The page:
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Canberra's 9/11 decade: The ADF

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COMMENTS

12 September 2011 14:19

For the ADF, the 9/11 decade involved the most diverse set of deployments and highest operational tempo since Vietnam. The different demands made on the ADF reached beyond the alliance and the US war on terror to complex issues of neighbourhood and region and also to the strategic choices of the Asian century.

The starting date for this spread of operations is the deployment to East Timor in 1999 rather than the new era that dawned on that clear September day in New York and Washington in 2001. Indeed, Osama bin Laden said Australia's role in taking East Timor from Indonesia made Australia a legitimate target. Beginning with East Timor helps to illustrate the big forces that have tugged at and even tormented the ADF over a dozen years.

Three extremely different sets of demands have pulled at the ADF: the wars of the US alliance, the responsibilities in the Melanesian Arc and the tough planning choices emerging along with Asia's giants.

The wars in Iraq and Afghanistan

The demands of waging war have drawn Australia even deeper into the alliance with the US, and the Afghanistan conflict has also opened up a new relationship with NATO. Two excruciating and extended conflicts have put no real dent in the deep commitment of Australia's people and polity to the alliance. The one dip in popularity that occurred was repaired after George W Bush departed.

For the ADF, both Iraq and Afghanistan have had some similarities with Vietnam. The ADF has again served as a junior alliance partner with the operations of army units confined to one province. In Vietnam, the Australian Army judged that it had done its allotted task and won the war in its specific part of the country; the aim in Afghanistan now is the same.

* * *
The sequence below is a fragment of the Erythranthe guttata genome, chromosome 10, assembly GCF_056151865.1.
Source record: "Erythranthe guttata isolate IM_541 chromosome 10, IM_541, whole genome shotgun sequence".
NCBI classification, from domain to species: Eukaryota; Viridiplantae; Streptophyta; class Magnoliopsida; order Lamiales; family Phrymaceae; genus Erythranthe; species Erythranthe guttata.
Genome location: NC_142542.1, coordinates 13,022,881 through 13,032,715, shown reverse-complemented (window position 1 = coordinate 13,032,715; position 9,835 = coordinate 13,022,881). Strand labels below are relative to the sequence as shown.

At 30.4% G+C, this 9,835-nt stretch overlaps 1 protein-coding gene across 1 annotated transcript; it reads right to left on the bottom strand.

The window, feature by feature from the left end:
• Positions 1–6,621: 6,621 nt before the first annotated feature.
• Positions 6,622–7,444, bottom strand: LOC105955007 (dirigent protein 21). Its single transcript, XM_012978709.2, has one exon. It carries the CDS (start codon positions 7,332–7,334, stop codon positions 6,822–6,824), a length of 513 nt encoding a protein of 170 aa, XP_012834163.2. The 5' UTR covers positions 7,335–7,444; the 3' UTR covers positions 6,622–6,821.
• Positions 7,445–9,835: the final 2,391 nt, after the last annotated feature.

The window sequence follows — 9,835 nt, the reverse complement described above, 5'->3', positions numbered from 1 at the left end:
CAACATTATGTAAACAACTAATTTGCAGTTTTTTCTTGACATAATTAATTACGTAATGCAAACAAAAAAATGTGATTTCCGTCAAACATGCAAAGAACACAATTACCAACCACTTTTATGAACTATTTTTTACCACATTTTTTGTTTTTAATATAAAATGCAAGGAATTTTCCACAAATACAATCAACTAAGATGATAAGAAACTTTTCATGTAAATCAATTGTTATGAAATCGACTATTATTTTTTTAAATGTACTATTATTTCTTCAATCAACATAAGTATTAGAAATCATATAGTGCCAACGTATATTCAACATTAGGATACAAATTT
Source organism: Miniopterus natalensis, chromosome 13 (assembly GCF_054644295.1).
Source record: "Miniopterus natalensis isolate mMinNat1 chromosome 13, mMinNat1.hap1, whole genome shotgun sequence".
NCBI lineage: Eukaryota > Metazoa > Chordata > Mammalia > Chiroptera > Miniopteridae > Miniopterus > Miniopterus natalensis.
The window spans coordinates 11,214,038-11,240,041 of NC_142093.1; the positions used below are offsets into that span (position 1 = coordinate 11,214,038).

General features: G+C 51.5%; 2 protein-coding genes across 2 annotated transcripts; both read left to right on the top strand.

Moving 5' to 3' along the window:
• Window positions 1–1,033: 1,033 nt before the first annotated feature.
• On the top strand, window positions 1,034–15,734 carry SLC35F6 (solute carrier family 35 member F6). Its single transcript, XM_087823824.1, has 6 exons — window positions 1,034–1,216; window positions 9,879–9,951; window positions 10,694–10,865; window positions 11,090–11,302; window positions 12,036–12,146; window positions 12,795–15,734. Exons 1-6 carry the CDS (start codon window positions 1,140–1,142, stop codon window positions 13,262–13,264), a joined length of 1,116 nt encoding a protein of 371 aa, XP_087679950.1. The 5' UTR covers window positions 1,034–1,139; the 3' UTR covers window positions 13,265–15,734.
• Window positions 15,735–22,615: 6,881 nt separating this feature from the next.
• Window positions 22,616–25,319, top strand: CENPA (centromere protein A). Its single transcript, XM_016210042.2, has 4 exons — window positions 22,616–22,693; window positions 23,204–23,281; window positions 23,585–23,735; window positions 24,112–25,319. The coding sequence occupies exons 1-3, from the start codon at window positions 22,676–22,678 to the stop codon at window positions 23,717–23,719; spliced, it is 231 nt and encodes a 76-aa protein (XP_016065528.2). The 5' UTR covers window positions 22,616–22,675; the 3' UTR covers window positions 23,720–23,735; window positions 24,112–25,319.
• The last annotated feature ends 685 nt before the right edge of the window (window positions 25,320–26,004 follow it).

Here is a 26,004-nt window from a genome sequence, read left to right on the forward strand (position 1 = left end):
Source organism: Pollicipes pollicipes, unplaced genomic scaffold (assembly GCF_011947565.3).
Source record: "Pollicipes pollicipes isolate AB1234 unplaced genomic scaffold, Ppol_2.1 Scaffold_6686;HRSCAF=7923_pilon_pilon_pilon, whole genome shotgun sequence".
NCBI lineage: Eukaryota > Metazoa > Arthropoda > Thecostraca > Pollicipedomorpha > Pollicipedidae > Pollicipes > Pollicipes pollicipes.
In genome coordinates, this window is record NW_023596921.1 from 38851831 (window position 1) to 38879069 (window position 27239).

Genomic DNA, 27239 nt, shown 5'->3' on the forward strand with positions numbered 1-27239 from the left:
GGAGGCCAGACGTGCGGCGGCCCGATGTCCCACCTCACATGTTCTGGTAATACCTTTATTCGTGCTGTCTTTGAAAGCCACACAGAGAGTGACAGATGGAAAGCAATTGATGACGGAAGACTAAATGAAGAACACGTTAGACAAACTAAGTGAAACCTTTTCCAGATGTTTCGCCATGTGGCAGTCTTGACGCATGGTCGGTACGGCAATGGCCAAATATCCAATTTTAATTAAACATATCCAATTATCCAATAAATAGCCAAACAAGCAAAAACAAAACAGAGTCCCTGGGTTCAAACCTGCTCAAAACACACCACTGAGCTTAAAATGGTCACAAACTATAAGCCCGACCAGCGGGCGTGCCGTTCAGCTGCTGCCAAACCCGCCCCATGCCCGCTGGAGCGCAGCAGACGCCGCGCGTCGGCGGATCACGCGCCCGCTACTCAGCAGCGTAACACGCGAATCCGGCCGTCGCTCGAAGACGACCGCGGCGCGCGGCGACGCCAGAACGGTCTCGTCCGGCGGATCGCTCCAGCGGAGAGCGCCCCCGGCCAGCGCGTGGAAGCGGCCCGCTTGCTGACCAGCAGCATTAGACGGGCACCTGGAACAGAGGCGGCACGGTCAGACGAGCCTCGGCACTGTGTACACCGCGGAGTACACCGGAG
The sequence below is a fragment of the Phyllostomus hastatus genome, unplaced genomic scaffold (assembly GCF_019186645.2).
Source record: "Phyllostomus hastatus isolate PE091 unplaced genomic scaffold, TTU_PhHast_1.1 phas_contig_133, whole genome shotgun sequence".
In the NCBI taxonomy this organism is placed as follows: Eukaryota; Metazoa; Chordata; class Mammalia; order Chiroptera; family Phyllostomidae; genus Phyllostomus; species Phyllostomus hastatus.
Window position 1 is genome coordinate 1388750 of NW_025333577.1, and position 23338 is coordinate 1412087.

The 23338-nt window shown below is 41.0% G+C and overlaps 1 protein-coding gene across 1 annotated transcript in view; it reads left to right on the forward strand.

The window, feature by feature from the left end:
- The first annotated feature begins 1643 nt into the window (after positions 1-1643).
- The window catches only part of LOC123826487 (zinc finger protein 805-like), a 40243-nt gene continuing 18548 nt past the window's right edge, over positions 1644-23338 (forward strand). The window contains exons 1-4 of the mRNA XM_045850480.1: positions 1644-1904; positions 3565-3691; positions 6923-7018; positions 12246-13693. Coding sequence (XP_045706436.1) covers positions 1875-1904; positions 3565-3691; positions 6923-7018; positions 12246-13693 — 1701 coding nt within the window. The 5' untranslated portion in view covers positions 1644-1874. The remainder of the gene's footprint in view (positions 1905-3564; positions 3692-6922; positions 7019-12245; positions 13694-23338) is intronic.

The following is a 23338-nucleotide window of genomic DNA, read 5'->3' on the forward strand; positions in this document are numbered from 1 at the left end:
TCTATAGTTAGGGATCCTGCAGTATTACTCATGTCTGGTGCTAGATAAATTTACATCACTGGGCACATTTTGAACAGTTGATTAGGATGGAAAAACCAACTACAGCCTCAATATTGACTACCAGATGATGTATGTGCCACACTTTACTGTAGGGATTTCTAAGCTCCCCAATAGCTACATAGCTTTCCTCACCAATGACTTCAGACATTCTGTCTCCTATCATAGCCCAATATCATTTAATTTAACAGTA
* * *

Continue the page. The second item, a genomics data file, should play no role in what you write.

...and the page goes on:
The ADF avoided the great soul-searching that tore at the US military after Vietnam, and aims to again emerge with its professional pride intact after Iraq and Afghanistan. Such tough pragmatism will be needed as coalition forces in Afghanistan stretch towards the 2014 exit. Plus, the end of this extended bout of expeditionary warfare will not diminish the demands already evident from the other pressures on the ADF during the 9/11 decade.

The Australian Arc

Call it the Australia Arc rather than the Melanesian Arc of Instability. It's more polite and is explicit about the power that takes responsibility for stability in the region. Under various operational titles, the ADF has been deployed as a garrison force in East Timor since 1999. And RAMSI in Solomon Islands has been running since 2003. The ADF is on its 25th rotation in the Solomons.

Through the 9/11 decade, the neighbourhood kept reaching out to remind Canberra of this thought: 'Australia needs to worry a little less about the small problems it has with big wars, and address some of the big problems that it has with small wars.' That elegant opening thought from Mark O'Neill's Lowy Paper was echoed by the former chief of Army, Peter Leahy, who expressed Army's frustration that 'Australia's strategic policy community has been unduly focused on the least likely fight'.